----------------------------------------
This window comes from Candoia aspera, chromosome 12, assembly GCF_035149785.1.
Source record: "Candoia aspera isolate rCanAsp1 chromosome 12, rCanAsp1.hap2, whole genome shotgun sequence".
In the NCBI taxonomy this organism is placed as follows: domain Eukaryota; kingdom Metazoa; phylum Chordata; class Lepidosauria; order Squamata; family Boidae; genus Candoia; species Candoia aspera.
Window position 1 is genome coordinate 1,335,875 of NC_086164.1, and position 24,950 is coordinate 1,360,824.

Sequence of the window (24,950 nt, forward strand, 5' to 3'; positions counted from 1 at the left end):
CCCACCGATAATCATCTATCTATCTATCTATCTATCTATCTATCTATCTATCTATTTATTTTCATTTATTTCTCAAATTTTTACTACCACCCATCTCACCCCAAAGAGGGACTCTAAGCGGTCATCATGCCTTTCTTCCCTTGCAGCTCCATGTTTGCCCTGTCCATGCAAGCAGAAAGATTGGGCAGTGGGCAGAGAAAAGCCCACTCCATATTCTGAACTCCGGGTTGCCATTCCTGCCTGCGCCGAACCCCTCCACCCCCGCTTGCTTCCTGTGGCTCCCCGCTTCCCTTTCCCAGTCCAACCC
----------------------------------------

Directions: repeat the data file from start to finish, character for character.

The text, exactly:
This window comes from Candoia aspera, chromosome 12, assembly GCF_035149785.1.
Source record: "Candoia aspera isolate rCanAsp1 chromosome 12, rCanAsp1.hap2, whole genome shotgun sequence".
In the NCBI taxonomy this organism is placed as follows: domain Eukaryota; kingdom Metazoa; phylum Chordata; class Lepidosauria; order Squamata; family Boidae; genus Candoia; species Candoia aspera.
Window position 1 is genome coordinate 1,335,875 of NC_086164.1, and position 24,950 is coordinate 1,360,824.

Sequence of the window (24,950 nt, forward strand, 5' to 3'; positions counted from 1 at the left end):
CCCACCGATAATCATCTATCTATCTATCTATCTATCTATCTATCTATCTATCTATTTATTTTCATTTATTTCTCAAATTTTTACTACCACCCATCTCACCCCAAAGAGGGACTCTAAGCGGTCATCATGCCTTTCTTCCCTTGCAGCTCCATGTTTGCCCTGTCCATGCAAGCAGAAAGATTGGGCAGTGGGCAGAGAAAAGCCCACTCCATATTCTGAACTCCGGGTTGCCATTCCTGCCTGCGCCGAACCCCTCCACCCCCGCTTGCTTCCTGTGGCTCCCCGCTTCCCTTTCCCAGTCCAACCC